#Flourish40, Take Two

Last year I tried out this idea for a little project. I called it #Flourish40, tried to do too much, and failed. This year, I’m going to try again. The idea is pretty simple, and fundamentally unoriginal: to do things differently for forty days and forty nights. It’s Lent, but as I’m not Christian, I feel weird calling it that. And although I appreciate that the emphasis of Lent, typically, is of abstaining or demonstrating self-control for a period of time, I’m actually more excited about focusing on trying to be a better version of myself for six weeks. Then I can go back to being a bit shitty for the next ten and a bit months, and feel contentedly smug along with it.

Also, six weeks is supposedly a great amount of time to make or break habits. Which is neat. Hashtag yay for behavioural science insights that I proclaim without any actual reference to any actual study.

This year then, I’m thinking of restricting myself to doing three things:

  • giving something up that inhibits my flourishing
  • doing something new, or more of something old, that boosts it
  • taking a different approach to my normal one.

The problem is, I’ve got a lot to choose from. And another problem is that I’m really bad at choosing. And ANOTHER problem is YAWN I am boring MYSELF with my self-improvement load of CACKALACKY.

  • giving something up that inhibits my flourishing
    • eating chocolate every day
    • eating sugar every day
    • watching House of Cards and True Detective and all other possible box-sets every day
    • saying cackalacky
  • doing something new, or more of something old, that boosts it
    • seeing friends more
    • keeping track of my receipts so that I don’t have minor panic attacks on a regular basis
    • being more tidy in general—this is more to boost my husband’s flourishing than mine, but we all know that doing things for other people does stuff for us
    • possibly saying cackalacky actually
  • taking a different approach to my normal one:
    • when making a decision, ask myself “What is the KINDEST way?”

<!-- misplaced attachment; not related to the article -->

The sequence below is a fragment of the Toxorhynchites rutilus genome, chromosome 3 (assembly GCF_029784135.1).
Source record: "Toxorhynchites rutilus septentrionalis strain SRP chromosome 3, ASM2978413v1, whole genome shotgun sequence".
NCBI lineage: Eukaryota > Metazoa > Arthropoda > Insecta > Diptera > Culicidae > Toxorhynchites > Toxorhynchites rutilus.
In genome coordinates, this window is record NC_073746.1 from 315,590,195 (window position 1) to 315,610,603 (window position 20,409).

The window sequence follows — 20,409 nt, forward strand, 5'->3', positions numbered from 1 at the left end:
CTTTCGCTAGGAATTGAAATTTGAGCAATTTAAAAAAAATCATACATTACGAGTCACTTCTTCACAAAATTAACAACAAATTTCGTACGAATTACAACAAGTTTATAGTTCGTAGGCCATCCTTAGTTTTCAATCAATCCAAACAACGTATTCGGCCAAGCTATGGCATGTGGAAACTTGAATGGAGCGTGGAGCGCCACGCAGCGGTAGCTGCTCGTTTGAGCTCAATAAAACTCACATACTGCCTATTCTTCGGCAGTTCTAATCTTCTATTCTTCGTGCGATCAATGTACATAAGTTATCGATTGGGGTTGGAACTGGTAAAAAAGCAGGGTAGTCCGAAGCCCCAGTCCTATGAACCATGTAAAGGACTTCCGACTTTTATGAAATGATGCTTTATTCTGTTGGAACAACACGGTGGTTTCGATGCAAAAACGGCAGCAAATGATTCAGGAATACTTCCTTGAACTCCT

• in the improv spirit, try to always say “Yes, and…” rather than “Yes, but…” or “No…”
    • actually factor in how much time it will take me to get somewhere, so that I get there on time

I like that whole “new approach” idea. I like all of them. But blah blah BLAH and also all this is cheating. Too many things. I won’t remember them. I’ll fail. I am encroaching on Holier Than Thou territory which is my non-Christian IDEA OF HELL. I don’t want to be that person. I am that person. A little bit. But no. NO. I don’t want to be. Take me away. Away.


I’ve realised over the last few weeks that I’ve been poddling along these three or four years with a lot of support but not much guidance. This is a genuine realisation. I’m done with Striking Out.  I want some guidance! I want to raise my game! To feel admiring of someone, awestruck, desperate to impress them. Is this what happens to the irreligious in their thirties, do we all suddenly start yearning for a mortal to idolise?

Well, here it is. And it so happens I’ve come across a fair few extraordinarily brilliant women in the past few months (here’s where I get to name check Dame Mary Marsh and Charmaine Eggberry, and I even got to meet Stella Creasy MP recently too, who was so un-grip-and-grin-y that she nearly almost had me contemplating  a career in politics). But, if I set one of THEM as my idols, I’m a bit of a nutter. A creep.

So actually, here is what I’ll do. I’m going to give myself one task for the next 40 days. And I’m going to assign myself one idol. That idol, after much reflection [two minutes], is going to be [DRUM ROLLLLLLL] the awe-inspiring Michelle Obama. Relatable, but far away enough from my league and location for me not to feel like a creep; suitably fallible but also fierce and strong AND funny. Boom.

Whenever I’m stuck on a choice, I’m going to ask myself: What Would Michelle Do?



“Do I buy this Double Decker for the train ride home?”


“NOT buy this Double Decker. Instead, buy a banana. And possibly tell some kids about it.”

I think I can remember that. So here’s to #Flourish40, Take Two. If I can get to being a teenytiny-eth of the greatness that is Michelle O, with less of the wankiness that filled my first #Flourish40 attempt, I will have flourished and then some. Goodbye mediocrity, hello michellety.

I did just write that.